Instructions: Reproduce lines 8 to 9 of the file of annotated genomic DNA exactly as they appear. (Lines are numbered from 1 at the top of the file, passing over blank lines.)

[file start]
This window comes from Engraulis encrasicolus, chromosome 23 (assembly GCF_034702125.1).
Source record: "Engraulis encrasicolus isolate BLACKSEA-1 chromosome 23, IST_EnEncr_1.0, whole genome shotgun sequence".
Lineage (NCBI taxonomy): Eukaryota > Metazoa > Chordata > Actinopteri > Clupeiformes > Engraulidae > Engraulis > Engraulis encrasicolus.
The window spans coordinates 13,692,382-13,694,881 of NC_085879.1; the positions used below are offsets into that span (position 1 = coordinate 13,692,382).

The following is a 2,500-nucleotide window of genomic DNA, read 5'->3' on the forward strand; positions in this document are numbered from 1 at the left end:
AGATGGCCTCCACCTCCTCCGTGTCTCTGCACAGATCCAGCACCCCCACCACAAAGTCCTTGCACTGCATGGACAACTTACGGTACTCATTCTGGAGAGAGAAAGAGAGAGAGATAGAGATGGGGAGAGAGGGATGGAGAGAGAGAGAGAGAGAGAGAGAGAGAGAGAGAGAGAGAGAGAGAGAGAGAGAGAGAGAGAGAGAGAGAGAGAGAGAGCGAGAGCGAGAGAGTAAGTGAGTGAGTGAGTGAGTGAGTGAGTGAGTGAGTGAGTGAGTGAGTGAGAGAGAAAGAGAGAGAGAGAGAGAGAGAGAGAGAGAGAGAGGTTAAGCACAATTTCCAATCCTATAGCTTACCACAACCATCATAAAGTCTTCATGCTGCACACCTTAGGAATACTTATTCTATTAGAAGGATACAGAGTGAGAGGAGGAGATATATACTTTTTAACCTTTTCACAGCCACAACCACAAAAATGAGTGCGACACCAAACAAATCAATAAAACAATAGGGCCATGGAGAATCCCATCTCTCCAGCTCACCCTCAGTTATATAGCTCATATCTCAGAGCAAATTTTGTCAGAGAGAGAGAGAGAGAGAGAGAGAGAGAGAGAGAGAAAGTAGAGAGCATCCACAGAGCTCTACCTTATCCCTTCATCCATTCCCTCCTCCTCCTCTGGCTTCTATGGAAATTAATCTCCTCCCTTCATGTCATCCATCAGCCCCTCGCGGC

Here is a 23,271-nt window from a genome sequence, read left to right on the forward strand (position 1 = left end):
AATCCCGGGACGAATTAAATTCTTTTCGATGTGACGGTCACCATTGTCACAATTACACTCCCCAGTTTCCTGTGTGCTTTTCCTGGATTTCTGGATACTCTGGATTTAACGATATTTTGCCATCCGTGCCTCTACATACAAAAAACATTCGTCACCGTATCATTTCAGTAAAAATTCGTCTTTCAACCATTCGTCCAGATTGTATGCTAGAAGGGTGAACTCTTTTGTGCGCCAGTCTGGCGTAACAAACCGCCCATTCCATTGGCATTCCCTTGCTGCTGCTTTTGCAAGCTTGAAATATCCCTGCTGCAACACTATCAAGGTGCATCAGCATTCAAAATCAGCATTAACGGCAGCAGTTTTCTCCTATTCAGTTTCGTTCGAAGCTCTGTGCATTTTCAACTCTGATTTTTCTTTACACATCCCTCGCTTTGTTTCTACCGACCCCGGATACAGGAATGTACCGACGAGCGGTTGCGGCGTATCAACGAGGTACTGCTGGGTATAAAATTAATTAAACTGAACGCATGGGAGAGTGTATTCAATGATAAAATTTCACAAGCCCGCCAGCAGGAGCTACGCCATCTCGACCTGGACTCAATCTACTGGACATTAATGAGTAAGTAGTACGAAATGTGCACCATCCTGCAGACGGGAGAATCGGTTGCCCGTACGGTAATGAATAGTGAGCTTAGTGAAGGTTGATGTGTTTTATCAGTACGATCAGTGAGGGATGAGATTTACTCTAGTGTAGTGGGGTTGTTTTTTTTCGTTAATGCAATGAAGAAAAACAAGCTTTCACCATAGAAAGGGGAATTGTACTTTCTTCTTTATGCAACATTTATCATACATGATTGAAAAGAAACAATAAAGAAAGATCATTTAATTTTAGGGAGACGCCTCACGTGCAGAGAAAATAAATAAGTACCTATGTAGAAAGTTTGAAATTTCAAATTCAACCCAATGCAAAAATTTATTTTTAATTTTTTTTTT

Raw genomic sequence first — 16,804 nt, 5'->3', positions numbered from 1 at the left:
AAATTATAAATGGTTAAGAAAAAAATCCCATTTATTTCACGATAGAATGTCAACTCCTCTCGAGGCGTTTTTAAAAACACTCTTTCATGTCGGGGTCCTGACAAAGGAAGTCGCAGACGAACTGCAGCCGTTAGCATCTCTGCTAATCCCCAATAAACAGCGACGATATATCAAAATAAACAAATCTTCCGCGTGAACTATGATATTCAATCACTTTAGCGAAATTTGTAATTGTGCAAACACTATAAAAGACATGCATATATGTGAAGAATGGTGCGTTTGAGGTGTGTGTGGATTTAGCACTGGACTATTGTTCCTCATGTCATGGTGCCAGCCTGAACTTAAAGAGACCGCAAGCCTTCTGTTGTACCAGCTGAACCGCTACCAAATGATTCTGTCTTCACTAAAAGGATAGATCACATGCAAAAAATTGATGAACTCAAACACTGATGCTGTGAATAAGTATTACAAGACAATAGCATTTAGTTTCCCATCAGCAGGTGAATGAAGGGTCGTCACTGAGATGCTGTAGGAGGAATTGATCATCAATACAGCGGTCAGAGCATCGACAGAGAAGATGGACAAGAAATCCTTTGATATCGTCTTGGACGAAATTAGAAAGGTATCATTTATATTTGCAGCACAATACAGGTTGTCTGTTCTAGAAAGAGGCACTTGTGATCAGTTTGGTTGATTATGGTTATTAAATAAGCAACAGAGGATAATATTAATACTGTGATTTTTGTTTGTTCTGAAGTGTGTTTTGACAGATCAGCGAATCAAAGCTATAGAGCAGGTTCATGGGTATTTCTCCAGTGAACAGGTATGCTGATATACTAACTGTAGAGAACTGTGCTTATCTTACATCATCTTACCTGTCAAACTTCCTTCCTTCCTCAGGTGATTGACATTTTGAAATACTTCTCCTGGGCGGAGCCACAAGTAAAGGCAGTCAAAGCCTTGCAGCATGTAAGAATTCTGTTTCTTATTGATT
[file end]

AATCCCGGGACGAATTAAATTCTTTTCGATGTGACGGTCACCATTGTCACAATTACACTCCCCAGTTTCCTGTGTGCTTTTCCTGGATTTCTGGATACTCTGGATTTAACGATATTTTGCCATCCGTGCCTCTACATACAAAAAACATTCGTCACCGTATCATTTCAGTAAAAATTCGTCTTTCAACCATTCGTCCAGATTGTATGCTAGAAGGGTGAACTCTTTTGTGCGCCAGTCTGGCGTAACAAACCGCCCATTCCATTGGCATTCCCTTGCTGCTGCTTTTGCAAGCTTGAAATATCCCTGCTGCAACACTATCAAGGTGCATCAGCATTCAAAATCAGCATTAACGGCAGCAGTTTTCTCCTATTCAGTTTCGTTCGAAGCTCTGTGCATTTTCAACTCTGATTTTTCTTTACACATCCCTCGCTTTGTTTCTACCGACCCCGGATACAGGAATGTACCGACGAGCGGTTGCGGCGTATCAACGAGGTACTGCTGGGTATAAAATTAATTAAACTGAACGCATGGGAGAGTGTATTCAATGATAAAATTTCACAAGCCCGCCAGCAGGAGCTACGCCATCTCGACCTGGACTCAATCTACTGGACATTAATGAGTAAGTAGTACGAAATGTGCACCATCCTGCAGACGGGAGAATCGGTTGCCCGTACGGTAATGAATAGTGAGCTTAGTGAAGGTTGATGTGTTTTATCAGTACGATCAGTGAGGGATGAGATTTACTCTAGTGTAGTGGGGTTGTTTTTTTTCGTTAATGCAATGAAGAAAAACAAGCTTTCACCATAGAAAGGGGAATTGTACTTTCTTCTTTATGCAACATTTATCATACATGATTGAAAAGAAACAATAAAGAAAGATCATTTAATTTTAGGGAGACGCCTCACGTGCAGAGAAAATAAATAAGTACCTATGTAGAAAGTTTGAAATTTCAAATTCAACCCAATGCAAAAATTTATTTTTAATTTTTTTTTT

Raw genomic sequence first — 16,804 nt, 5'->3', positions numbered from 1 at the left: